I know some people who hate movies with happy endings. Their ideal is a movie where the main character dies – painfully and fruitlessly, with any luck. And they particular hate those sickeningly sweet Disney-style movies where you’ve got some hopelessly pathetic geek or incredibly inept kids sporting team or something like that and all it takes is a bunch of trite words from a washed-out coach to transform them into a world-beater. And those trite words are always pretty similar in content, aren’t they? There’s the staple scene near the end of the film when the team miraculously made the final but still they’re standing in the locker room nervously saying “we can’t beat these guys, they’re too big, they’re too strong, they’re too skillful”. Just once I’d like to see a movie end there, with the kids just giving up, going home and the credits rolling. But this is Hollywood, so the coach jumps up and gives a stirring speech about how they can look inside for the power, work as a team, that together they can do anything, that they’re good enough to beat the world, that they just need to believe in themselves, that they need to be confident, and strong and courageous. And of course in the end they go out and win amazingly in extra time and we the audience are supposed to say hoorah! – what a triumph of the human spirit. Quite frankly, it makes me want to vomit.
The book of Joshua starts with a bit of gee-up speech of its own, but it has some major differences with Disney movies. You probably noticed the constant refrain to Joshua – be strong and courageous. Don’t give up, don’t be afraid – be strong and courageous. Well – why? Why does Israel need to be strong and courageous?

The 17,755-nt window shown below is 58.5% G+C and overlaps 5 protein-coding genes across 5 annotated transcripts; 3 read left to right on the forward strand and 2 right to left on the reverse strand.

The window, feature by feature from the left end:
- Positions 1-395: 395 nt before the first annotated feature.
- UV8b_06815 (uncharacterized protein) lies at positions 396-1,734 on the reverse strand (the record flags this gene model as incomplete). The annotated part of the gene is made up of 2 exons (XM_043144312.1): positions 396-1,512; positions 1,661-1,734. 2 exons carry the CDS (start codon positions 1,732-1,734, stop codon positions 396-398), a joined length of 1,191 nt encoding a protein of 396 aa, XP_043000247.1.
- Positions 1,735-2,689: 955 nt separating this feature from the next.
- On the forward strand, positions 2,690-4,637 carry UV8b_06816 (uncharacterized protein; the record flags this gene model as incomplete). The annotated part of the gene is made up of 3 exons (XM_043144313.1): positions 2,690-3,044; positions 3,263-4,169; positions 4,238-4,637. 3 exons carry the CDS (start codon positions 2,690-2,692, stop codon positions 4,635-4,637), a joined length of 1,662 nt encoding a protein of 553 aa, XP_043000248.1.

To begin with we need to do a bit of background to find out where Israel have come from not only geographically, but more importantly in their relationship with God. And what we are going to see is that their situation, this land they are about to enter to possess, all their hope for victory, they all have their beginning and end in the great and powerful God who is gracious to them.
To understand God’s plan we need to go right back to Abraham in Genesis 12 and 15 where the LORD promises Abraham’s descendants their own land. Six or seven hundred years later, the Israelites still have not taken possession of their promised land. In between, the Israelites have moved to Egypt and grown to be a sizable nation. They’ve left Egypt having walked through the Red Sea, taken a detour down the Sinai peninsula where Moses received the Ten Commandments and the rest of the Law and finally headed back north toward their promised land. And in Joshua 1, they are on the verge of entering. The trouble is, though, that they’ve been on the verge before. Some 40 years before, in fact.
You can see on the map the point marked “12 spies”. Moses had sent 12 spies, one from each tribe of Israel into the land to gather information. We heard about what happened from Numbers 13 and 14. The spies return and tell the people what an amazing, fruitful land it is. But it is full of other nations, other nations who appear like giants and who live in fortified cities. Ten of the spies say “we can’t defeat them, they’re too big”. But two – Joshua and Caleb trusted God. They too had seen the giants and the fortified cities, but they still trusted God.